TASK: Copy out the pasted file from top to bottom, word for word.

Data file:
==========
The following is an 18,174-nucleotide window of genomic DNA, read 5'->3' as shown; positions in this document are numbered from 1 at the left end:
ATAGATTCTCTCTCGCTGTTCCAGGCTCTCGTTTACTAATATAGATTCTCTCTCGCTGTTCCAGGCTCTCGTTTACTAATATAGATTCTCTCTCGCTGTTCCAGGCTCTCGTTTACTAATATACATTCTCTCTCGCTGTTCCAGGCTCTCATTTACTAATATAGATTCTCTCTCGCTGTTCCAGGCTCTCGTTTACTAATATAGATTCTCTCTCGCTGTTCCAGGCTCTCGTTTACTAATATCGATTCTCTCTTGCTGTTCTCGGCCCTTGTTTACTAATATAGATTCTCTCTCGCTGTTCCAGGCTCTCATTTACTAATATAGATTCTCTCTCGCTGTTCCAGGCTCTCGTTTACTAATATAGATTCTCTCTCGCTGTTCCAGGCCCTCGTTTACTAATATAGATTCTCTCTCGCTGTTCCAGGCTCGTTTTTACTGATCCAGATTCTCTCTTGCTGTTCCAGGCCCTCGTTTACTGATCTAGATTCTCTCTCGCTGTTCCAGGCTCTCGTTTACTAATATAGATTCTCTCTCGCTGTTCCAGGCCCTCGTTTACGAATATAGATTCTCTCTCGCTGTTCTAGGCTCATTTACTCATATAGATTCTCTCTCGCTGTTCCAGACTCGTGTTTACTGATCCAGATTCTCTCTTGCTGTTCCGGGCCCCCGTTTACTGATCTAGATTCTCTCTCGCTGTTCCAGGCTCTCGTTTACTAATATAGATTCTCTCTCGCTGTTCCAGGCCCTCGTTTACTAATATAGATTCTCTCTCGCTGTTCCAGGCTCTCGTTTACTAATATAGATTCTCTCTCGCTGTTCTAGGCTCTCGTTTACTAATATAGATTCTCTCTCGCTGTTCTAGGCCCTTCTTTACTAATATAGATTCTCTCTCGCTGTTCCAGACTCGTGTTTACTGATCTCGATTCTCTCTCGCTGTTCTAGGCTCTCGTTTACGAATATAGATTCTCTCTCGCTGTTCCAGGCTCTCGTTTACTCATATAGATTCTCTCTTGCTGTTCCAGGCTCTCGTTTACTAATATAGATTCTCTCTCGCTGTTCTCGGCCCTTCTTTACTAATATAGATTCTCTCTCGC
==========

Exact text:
The following is an 18,174-nucleotide window of genomic DNA, read 5'->3' as shown; positions in this document are numbered from 1 at the left end:
ATAGATTCTCTCTCGCTGTTCCAGGCTCTCGTTTACTAATATAGATTCTCTCTCGCTGTTCCAGGCTCTCGTTTACTAATATAGATTCTCTCTCGCTGTTCCAGGCTCTCGTTTACTAATATACATTCTCTCTCGCTGTTCCAGGCTCTCATTTACTAATATAGATTCTCTCTCGCTGTTCCAGGCTCTCGTTTACTAATATAGATTCTCTCTCGCTGTTCCAGGCTCTCGTTTACTAATATCGATTCTCTCTTGCTGTTCTCGGCCCTTGTTTACTAATATAGATTCTCTCTCGCTGTTCCAGGCTCTCATTTACTAATATAGATTCTCTCTCGCTGTTCCAGGCTCTCGTTTACTAATATAGATTCTCTCTCGCTGTTCCAGGCCCTCGTTTACTAATATAGATTCTCTCTCGCTGTTCCAGGCTCGTTTTTACTGATCCAGATTCTCTCTTGCTGTTCCAGGCCCTCGTTTACTGATCTAGATTCTCTCTCGCTGTTCCAGGCTCTCGTTTACTAATATAGATTCTCTCTCGCTGTTCCAGGCCCTCGTTTACGAATATAGATTCTCTCTCGCTGTTCTAGGCTCATTTACTCATATAGATTCTCTCTCGCTGTTCCAGACTCGTGTTTACTGATCCAGATTCTCTCTTGCTGTTCCGGGCCCCCGTTTACTGATCTAGATTCTCTCTCGCTGTTCCAGGCTCTCGTTTACTAATATAGATTCTCTCTCGCTGTTCCAGGCCCTCGTTTACTAATATAGATTCTCTCTCGCTGTTCCAGGCTCTCGTTTACTAATATAGATTCTCTCTCGCTGTTCTAGGCTCTCGTTTACTAATATAGATTCTCTCTCGCTGTTCTAGGCCCTTCTTTACTAATATAGATTCTCTCTCGCTGTTCCAGACTCGTGTTTACTGATCTCGATTCTCTCTCGCTGTTCTAGGCTCTCGTTTACGAATATAGATTCTCTCTCGCTGTTCCAGGCTCTCGTTTACTCATATAGATTCTCTCTTGCTGTTCCAGGCTCTCGTTTACTAATATAGATTCTCTCTCGCTGTTCTCGGCCCTTCTTTACTAATATAGATTCTCTCTCGC